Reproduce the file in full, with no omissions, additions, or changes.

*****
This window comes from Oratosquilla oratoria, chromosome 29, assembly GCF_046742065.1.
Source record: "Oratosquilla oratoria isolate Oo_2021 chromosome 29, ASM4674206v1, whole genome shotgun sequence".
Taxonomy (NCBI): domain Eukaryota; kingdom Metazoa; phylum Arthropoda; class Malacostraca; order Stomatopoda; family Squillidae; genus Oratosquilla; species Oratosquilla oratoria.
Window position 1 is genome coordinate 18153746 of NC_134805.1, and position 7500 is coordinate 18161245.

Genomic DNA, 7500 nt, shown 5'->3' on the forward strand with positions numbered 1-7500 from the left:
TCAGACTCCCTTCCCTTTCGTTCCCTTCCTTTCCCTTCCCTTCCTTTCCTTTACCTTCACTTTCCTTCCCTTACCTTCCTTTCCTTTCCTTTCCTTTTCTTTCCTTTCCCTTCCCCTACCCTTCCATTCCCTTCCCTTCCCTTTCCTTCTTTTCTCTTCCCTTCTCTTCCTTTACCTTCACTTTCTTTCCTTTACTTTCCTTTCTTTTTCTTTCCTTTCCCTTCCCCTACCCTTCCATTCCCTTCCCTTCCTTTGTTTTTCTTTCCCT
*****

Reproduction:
This window comes from Oratosquilla oratoria, chromosome 29, assembly GCF_046742065.1.
Source record: "Oratosquilla oratoria isolate Oo_2021 chromosome 29, ASM4674206v1, whole genome shotgun sequence".
Taxonomy (NCBI): domain Eukaryota; kingdom Metazoa; phylum Arthropoda; class Malacostraca; order Stomatopoda; family Squillidae; genus Oratosquilla; species Oratosquilla oratoria.
Window position 1 is genome coordinate 18153746 of NC_134805.1, and position 7500 is coordinate 18161245.

Genomic DNA, 7500 nt, shown 5'->3' on the forward strand with positions numbered 1-7500 from the left:
TCAGACTCCCTTCCCTTTCGTTCCCTTCCTTTCCCTTCCCTTCCTTTCCTTTACCTTCACTTTCCTTCCCTTACCTTCCTTTCCTTTCCTTTCCTTTTCTTTCCTTTCCCTTCCCCTACCCTTCCATTCCCTTCCCTTCCCTTTCCTTCTTTTCTCTTCCCTTCTCTTCCTTTACCTTCACTTTCTTTCCTTTACTTTCCTTTCTTTTTCTTTCCTTTCCCTTCCCCTACCCTTCCATTCCCTTCCCTTCCTTTGTTTTTCTTTCCCT